It’s day 2 into #NoNothingNovember, and I’m already seeing the benefits of writing out a schedule. What’s the point of waking up at 5 AM if there’s nothing to accomplish?
That’s right, there isn’t.
Anyone that’s been in the military knows how boring and tedious the first few weeks of boot camp are. You’re not used to being told what to do and when to do it every second of every day. What you don’t realize is that every single step of every single day, with a small exception on Sundays, is carefully planned out for maximum efficiency. This was found out with the quickness though.
In Marine Corps recruit training, there are many billets, or jobs, to hold for recruits. The guide is the leader of the platoon and is the fittest and shows the most leadership out of everyone. There are 4 squad leaders that are under the guide and each take care of 1/4 of the platoon. Outside of leadership roles, there are other jobs that need to get completed. The house mice are the 4 shortest recruits and clean up the drill instructors hut and storage locker. Then you have the scribe.
The scribe is one of the smartest guys in the platoon. He will help the drill instructors with computer tasks like data entry, will make the fire watch schedule, and conduct weekly weigh-ins. The scribe gets hooked up with a lot of information that a lot of other recruits don’t get to see … unless the scribe hooks them up and shows them.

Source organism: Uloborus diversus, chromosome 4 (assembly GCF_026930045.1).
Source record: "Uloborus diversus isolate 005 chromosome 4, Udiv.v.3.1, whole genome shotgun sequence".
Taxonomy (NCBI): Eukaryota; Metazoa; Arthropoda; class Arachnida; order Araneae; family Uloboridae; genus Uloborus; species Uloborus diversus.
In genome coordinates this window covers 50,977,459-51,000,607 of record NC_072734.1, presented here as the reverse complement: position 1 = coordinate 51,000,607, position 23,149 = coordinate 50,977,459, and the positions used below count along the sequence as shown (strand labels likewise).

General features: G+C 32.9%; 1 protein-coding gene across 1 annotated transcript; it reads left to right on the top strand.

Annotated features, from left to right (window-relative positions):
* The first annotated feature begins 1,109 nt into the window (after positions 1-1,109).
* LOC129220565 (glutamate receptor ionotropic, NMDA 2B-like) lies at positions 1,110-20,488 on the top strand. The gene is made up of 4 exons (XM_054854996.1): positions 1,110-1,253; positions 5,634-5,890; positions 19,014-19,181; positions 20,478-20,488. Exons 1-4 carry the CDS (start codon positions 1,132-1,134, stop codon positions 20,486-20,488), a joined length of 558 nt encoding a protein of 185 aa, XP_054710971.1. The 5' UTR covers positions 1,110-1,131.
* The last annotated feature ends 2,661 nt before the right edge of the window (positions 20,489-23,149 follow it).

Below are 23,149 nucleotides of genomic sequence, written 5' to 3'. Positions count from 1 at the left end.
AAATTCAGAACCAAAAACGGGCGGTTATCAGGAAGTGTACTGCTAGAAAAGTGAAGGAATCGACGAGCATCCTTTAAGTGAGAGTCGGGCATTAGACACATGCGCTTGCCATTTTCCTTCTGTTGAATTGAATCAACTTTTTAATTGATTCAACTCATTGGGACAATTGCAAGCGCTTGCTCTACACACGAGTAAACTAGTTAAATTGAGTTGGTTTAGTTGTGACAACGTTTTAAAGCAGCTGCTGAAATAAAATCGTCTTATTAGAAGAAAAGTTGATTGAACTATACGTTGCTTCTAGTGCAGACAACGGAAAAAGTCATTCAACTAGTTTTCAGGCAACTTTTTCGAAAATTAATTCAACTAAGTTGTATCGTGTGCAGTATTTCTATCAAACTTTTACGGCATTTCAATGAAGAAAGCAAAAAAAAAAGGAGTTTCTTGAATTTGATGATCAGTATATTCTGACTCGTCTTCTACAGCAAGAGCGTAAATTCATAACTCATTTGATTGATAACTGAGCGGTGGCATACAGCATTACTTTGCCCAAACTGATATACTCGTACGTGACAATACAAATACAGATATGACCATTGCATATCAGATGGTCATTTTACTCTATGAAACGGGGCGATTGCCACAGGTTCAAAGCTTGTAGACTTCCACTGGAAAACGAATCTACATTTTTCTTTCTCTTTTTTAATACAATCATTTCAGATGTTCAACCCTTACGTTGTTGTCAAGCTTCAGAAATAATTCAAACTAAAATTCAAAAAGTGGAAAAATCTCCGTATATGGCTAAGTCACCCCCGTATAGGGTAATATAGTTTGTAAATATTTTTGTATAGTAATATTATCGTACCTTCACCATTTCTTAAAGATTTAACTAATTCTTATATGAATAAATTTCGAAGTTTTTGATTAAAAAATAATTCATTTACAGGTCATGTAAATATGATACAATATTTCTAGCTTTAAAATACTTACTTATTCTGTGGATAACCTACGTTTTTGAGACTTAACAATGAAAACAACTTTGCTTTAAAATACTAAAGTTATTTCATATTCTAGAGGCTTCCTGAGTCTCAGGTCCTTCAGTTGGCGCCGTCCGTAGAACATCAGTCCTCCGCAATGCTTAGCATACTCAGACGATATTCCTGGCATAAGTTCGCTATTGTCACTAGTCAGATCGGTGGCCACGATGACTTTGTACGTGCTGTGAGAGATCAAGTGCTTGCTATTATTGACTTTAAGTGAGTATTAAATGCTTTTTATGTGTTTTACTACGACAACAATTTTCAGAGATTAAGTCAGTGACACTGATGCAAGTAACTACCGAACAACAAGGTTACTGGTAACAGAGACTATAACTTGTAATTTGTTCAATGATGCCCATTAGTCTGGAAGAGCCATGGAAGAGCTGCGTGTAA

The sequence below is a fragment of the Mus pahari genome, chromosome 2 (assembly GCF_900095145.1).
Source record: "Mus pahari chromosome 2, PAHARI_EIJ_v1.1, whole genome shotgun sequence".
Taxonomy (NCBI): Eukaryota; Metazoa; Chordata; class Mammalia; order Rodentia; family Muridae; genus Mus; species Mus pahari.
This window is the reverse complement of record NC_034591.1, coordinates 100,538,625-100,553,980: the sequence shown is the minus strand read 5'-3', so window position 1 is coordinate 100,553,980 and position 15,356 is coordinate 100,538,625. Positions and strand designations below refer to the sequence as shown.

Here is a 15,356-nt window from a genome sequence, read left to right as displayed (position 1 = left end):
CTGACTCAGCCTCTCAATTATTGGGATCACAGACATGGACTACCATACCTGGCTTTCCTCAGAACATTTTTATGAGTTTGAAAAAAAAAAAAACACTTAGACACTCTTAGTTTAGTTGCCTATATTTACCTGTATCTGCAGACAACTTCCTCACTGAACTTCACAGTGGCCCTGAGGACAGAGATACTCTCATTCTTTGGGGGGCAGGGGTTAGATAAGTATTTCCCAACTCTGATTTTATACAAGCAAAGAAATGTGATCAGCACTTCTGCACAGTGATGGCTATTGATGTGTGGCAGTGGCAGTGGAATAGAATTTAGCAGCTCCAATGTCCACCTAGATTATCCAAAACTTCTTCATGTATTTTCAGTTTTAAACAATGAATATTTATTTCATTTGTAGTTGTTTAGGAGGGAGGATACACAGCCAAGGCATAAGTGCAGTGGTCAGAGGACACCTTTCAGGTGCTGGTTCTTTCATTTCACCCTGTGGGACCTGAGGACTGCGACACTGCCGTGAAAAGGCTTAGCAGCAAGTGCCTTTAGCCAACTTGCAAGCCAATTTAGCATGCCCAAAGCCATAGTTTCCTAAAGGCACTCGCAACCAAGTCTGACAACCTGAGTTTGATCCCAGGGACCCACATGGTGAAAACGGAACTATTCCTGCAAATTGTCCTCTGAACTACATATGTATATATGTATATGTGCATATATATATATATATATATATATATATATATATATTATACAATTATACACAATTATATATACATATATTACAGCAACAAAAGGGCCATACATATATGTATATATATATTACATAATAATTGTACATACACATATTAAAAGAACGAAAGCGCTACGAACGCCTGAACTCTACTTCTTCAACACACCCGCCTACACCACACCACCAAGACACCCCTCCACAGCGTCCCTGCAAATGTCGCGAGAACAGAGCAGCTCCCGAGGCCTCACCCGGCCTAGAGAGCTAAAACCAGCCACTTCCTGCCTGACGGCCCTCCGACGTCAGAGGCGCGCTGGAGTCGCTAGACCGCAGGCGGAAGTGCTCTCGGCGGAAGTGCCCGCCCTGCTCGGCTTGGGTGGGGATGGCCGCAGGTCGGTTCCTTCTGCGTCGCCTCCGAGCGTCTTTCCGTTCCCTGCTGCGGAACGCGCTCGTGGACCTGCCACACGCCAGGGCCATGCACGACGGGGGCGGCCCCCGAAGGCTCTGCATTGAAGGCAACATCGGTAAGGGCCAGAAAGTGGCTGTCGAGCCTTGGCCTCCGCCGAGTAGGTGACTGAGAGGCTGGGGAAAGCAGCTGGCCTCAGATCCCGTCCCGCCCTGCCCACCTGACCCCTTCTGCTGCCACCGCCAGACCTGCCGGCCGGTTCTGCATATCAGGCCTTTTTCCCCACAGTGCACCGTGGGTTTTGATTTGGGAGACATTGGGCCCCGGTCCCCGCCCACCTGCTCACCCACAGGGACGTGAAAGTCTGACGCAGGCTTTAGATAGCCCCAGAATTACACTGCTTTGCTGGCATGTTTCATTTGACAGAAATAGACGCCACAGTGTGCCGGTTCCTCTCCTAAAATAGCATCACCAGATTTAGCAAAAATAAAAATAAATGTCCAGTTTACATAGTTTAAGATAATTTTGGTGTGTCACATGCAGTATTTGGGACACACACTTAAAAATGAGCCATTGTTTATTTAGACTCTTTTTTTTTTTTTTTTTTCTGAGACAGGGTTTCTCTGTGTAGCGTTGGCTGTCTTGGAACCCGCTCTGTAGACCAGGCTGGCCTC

One of the tasks our scribe was assigned was copying and laminating the daily training schedule. This gave him the entire week at a glance, every half hour planned out on paper.
And he shared it with us.
The uncertainty of the next day was gone. We knew it all. When PT was. When we were going to the classroom to learn some history. The days suddenly felt shorter, there was no element of surprise.
That’s how I feel when I have a schedule made. I wake up in the morning and can look at my cheap legal pad journal and see what I need to get done. I have my tasks at the top left, up to three major tasks and as many minor tasks as I want. Any minor tasks that aren’t accomplished are rolled over to the next day.
On the bottom left was my day at a glance. I had my whole day planned out hour by hour, but found that being flexible is a whole lot easier. For instance, I planned to shower after doing my daily pushups, situps, and squats. Unfortunately, I planned to start my laundry right before that and threw in all my towels as well.
For now on, I’ll merely put which tasks I want to do before lunch, in the afternoon, and in the evening.
On the entire right side of my page is an ideas column. I put steps for the tasks I have to do and brainstorm new ideas.
So far, so good.